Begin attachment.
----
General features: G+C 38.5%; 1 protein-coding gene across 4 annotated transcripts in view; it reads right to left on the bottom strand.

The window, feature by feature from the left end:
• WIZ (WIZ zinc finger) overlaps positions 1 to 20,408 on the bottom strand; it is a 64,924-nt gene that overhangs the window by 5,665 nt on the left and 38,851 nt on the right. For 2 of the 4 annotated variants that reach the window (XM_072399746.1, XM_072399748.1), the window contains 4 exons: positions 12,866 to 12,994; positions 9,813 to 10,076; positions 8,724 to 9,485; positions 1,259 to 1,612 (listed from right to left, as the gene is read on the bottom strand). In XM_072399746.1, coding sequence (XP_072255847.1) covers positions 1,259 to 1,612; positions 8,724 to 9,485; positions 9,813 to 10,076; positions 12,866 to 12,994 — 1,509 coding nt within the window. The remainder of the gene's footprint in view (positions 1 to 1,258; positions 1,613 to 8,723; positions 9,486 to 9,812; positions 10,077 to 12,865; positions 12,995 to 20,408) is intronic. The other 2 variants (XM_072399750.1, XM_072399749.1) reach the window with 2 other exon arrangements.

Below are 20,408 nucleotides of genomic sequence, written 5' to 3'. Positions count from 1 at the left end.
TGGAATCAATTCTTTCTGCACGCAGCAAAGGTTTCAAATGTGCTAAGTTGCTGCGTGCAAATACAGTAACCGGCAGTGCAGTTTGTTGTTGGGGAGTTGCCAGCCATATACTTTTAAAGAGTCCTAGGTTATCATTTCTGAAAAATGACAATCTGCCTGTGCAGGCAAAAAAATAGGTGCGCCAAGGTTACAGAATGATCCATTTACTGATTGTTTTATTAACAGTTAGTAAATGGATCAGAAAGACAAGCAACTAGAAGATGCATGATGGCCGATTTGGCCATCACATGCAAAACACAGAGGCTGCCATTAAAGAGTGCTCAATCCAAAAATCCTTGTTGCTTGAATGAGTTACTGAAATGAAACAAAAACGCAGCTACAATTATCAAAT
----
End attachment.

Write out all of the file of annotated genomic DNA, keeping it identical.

General features: G+C 38.5%; 1 protein-coding gene across 4 annotated transcripts in view; it reads right to left on the bottom strand.

The window, feature by feature from the left end:
• WIZ (WIZ zinc finger) overlaps positions 1 to 20,408 on the bottom strand; it is a 64,924-nt gene that overhangs the window by 5,665 nt on the left and 38,851 nt on the right. For 2 of the 4 annotated variants that reach the window (XM_072399746.1, XM_072399748.1), the window contains 4 exons: positions 12,866 to 12,994; positions 9,813 to 10,076; positions 8,724 to 9,485; positions 1,259 to 1,612 (listed from right to left, as the gene is read on the bottom strand). In XM_072399746.1, coding sequence (XP_072255847.1) covers positions 1,259 to 1,612; positions 8,724 to 9,485; positions 9,813 to 10,076; positions 12,866 to 12,994 — 1,509 coding nt within the window. The remainder of the gene's footprint in view (positions 1 to 1,258; positions 1,613 to 8,723; positions 9,486 to 9,812; positions 10,077 to 12,865; positions 12,995 to 20,408) is intronic. The other 2 variants (XM_072399750.1, XM_072399749.1) reach the window with 2 other exon arrangements.

Below are 20,408 nucleotides of genomic sequence, written 5' to 3'. Positions count from 1 at the left end.
TGGAATCAATTCTTTCTGCACGCAGCAAAGGTTTCAAATGTGCTAAGTTGCTGCGTGCAAATACAGTAACCGGCAGTGCAGTTTGTTGTTGGGGAGTTGCCAGCCATATACTTTTAAAGAGTCCTAGGTTATCATTTCTGAAAAATGACAATCTGCCTGTGCAGGCAAAAAAATAGGTGCGCCAAGGTTACAGAATGATCCATTTACTGATTGTTTTATTAACAGTTAGTAAATGGATCAGAAAGACAAGCAACTAGAAGATGCATGATGGCCGATTTGGCCATCACATGCAAAACACAGAGGCTGCCATTAAAGAGTGCTCAATCCAAAAATCCTTGTTGCTTGAATGAGTTACTGAAATGAAACAAAAACGCAGCTACAATTATCAAAT